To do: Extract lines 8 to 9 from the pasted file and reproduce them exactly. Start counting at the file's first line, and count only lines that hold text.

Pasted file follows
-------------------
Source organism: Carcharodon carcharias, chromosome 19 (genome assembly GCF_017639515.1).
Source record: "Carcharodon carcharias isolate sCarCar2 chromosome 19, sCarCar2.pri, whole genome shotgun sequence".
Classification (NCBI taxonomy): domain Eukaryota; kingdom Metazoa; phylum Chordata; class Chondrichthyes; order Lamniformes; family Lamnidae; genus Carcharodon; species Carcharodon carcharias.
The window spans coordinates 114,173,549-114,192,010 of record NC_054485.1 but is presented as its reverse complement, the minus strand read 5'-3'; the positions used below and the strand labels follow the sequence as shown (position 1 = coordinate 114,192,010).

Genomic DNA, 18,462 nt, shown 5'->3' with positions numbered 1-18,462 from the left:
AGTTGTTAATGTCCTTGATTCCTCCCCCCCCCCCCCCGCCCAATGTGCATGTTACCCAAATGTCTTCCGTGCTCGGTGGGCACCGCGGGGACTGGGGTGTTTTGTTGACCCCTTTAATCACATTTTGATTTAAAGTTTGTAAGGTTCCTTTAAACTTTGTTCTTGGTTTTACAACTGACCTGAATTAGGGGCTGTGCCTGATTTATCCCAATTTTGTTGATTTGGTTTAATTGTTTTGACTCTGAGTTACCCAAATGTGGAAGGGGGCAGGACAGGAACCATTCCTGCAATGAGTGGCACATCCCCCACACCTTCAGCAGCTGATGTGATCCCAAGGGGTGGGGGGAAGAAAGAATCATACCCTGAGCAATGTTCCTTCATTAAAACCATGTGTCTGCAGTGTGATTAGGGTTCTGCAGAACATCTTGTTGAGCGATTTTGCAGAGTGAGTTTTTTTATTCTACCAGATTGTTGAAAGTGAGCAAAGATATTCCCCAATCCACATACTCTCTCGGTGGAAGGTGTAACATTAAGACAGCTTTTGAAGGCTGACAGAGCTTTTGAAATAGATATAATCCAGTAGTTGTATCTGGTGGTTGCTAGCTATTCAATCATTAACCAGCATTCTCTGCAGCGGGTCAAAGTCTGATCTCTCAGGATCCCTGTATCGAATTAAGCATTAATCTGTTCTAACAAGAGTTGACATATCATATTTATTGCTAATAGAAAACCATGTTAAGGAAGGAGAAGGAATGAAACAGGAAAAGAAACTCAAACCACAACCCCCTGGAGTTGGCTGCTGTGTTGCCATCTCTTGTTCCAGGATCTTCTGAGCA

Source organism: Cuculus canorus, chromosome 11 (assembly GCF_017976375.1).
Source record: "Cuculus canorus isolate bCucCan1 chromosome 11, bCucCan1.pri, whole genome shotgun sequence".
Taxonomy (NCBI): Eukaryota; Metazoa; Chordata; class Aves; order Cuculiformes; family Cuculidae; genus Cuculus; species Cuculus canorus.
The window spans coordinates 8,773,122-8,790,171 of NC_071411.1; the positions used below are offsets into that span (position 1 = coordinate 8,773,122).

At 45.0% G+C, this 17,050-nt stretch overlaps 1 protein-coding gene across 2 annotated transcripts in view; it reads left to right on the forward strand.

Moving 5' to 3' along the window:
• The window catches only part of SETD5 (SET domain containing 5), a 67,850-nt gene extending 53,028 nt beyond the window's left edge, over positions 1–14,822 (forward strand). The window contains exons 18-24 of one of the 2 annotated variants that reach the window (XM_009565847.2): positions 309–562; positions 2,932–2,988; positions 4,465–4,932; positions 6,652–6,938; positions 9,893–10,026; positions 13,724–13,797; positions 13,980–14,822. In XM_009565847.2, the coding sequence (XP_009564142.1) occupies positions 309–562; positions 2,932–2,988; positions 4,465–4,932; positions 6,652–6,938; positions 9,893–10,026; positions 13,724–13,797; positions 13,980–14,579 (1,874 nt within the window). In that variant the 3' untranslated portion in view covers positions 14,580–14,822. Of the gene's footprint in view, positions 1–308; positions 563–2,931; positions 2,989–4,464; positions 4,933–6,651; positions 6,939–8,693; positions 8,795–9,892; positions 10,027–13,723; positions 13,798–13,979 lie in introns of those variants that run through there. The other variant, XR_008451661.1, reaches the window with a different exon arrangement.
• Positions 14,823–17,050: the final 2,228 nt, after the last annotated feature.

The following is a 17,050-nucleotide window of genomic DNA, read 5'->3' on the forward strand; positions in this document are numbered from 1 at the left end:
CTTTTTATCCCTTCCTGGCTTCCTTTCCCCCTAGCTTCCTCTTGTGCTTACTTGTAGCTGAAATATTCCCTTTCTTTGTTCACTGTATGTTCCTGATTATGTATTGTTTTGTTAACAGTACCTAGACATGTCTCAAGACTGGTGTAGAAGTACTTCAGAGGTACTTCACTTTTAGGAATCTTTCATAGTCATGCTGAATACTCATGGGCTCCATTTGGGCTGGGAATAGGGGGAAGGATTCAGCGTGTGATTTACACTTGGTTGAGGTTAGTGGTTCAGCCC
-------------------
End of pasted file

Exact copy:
Source record: "Cuculus canorus isolate bCucCan1 chromosome 11, bCucCan1.pri, whole genome shotgun sequence".
Taxonomy (NCBI): Eukaryota; Metazoa; Chordata; class Aves; order Cuculiformes; family Cuculidae; genus Cuculus; species Cuculus canorus.